Free public event at the National Museum of American Jewish History
PHILADELPHIA—February 19, 2018—The Curtis Institute of Music, Opera Philadelphia, and the National Museum of American Jewish History join together for a conversation about how Leonard Bernstein’s identity shaped his final opera, A Quiet Place, on Thursday, March 1 at 7:30 p.m. at the National Museum of American Jewish History, 5th and Market Streets. Admission is free and advance registration is required at www.nmajh.org.
Best known for creating cultural touchstones like West Side Story, On the Waterfront, and Candide, Leonard Bernstein described A Quiet Place as “unlike any work I have ever written or seen.” The story of a suburban family grappling with tragedy and long-buried resentments, the work was a stark departure from Bernstein’s earlier, more exuberant stage works.
Panelists include Ivy Weingram, curator of the museum’s Leonard Bernstein: The Power of Music; Mikael Eliasen, artistic director of the Curtis Opera Theatre and artistic advisor to Opera Philadelphia; Jennifer Higdon, Milton L. Rock Chair in Composition Studies at Curtis, Pulitzer Prize-winning composer, and recent recipient of two 2018 Grammy Awards; Daniel Fish, acclaimed director of theater, film, and opera; and soprano Ashley Milanese, a member of the Curtis Opera Theatre and Opera Philadelphia Emerging Artist.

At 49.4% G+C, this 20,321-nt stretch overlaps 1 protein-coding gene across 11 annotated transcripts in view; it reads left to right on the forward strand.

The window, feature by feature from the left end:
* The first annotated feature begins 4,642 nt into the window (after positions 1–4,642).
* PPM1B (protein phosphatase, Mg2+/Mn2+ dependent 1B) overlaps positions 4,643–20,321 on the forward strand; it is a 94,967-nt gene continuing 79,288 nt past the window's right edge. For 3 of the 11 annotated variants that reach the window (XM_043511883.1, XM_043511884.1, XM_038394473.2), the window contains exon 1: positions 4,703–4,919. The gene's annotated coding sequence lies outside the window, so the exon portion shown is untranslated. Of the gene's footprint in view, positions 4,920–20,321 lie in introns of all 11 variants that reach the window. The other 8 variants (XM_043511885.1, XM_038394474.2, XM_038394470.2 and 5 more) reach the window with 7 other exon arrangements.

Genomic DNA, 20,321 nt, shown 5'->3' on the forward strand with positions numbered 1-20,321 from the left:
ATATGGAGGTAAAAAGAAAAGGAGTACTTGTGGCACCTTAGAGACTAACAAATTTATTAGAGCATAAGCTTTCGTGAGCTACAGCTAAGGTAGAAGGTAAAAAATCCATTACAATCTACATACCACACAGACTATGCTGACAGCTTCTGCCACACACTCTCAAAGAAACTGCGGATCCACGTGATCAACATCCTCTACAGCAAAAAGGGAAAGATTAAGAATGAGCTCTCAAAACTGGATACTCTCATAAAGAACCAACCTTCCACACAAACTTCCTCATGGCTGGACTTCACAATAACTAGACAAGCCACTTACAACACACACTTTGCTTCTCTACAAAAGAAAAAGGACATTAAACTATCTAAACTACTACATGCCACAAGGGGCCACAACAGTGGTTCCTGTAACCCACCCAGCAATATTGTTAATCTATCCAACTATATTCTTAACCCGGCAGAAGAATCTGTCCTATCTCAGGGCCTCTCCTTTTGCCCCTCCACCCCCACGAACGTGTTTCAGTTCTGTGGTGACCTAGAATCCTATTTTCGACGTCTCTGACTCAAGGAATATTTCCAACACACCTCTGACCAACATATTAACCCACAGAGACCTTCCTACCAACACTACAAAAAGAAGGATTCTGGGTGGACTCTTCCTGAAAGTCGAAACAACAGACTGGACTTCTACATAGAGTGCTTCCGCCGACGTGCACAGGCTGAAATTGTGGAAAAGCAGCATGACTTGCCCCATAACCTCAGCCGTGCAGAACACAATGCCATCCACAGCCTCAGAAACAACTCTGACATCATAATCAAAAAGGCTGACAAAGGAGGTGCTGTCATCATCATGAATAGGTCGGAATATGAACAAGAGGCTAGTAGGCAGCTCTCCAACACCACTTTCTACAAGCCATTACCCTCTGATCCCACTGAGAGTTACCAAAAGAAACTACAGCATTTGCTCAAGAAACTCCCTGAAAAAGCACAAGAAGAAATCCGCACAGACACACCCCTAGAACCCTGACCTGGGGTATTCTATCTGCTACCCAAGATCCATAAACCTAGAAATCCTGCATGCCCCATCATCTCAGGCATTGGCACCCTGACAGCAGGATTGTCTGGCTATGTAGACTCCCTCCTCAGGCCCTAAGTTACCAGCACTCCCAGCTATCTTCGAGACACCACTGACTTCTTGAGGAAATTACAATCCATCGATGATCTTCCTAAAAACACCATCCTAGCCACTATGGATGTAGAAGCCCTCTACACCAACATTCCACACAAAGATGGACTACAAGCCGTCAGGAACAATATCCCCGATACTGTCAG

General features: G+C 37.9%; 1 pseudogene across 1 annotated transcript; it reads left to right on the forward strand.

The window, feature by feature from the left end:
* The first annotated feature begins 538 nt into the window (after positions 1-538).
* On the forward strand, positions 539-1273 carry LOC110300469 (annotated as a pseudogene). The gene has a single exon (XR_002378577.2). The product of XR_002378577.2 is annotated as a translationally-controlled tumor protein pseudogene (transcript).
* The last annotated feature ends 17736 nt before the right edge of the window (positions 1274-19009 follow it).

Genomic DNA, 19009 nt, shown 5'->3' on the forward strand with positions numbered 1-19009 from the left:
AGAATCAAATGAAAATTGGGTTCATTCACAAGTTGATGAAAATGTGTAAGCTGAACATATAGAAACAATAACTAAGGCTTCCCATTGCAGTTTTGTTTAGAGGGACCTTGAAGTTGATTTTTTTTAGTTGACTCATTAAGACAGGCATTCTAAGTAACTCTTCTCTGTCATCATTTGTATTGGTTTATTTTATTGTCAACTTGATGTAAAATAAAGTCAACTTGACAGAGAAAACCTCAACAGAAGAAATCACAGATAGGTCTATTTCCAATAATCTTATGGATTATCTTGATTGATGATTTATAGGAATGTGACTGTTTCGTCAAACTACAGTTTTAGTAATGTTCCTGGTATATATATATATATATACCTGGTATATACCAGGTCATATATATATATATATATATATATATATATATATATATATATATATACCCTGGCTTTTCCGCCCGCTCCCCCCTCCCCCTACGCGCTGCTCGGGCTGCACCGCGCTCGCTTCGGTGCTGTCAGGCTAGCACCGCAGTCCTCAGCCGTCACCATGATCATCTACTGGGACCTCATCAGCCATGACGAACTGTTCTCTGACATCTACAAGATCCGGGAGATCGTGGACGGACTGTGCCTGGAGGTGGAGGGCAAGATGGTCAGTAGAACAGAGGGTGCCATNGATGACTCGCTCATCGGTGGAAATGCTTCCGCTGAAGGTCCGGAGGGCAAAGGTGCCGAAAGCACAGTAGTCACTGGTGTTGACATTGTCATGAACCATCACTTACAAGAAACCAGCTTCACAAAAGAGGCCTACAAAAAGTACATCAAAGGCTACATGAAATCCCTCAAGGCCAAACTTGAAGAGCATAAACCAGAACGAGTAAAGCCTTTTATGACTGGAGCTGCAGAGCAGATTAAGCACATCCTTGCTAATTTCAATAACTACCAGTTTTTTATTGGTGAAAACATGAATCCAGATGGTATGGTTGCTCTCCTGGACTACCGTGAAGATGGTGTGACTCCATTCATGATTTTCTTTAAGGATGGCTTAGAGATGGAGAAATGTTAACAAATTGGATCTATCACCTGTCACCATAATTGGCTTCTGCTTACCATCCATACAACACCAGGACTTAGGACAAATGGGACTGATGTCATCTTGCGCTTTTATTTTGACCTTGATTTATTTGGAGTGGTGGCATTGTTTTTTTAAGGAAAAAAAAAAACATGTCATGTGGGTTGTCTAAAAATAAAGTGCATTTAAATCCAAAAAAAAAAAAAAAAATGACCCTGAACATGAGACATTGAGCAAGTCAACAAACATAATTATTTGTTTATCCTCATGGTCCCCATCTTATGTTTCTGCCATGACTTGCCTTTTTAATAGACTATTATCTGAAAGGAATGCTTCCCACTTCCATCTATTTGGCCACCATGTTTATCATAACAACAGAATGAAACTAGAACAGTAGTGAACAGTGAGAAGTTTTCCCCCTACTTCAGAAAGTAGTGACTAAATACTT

Bernstein, Identity, and A Quiet Place is presented in conjunction with the Curtis Opera Theatre’s performances of A Quiet Place, performed in Philadelphia March 7, 9, and 11 in partnership with Opera Philadelphia and the Kimmel Center for the Performing Arts, and in New York City March 13 at the Kaye Playhouse at Hunter College; as well as the exhibit Leonard Bernstein: The Power of Music, opening March 16 at the National Museum of American History.
BERNSTEIN, IDENTITY, AND A QUIET PLACE
Thursday, March 1 at 7:30 p.m.
National Museum of American Jewish History, 5th and Market Streets
Free with advance registration
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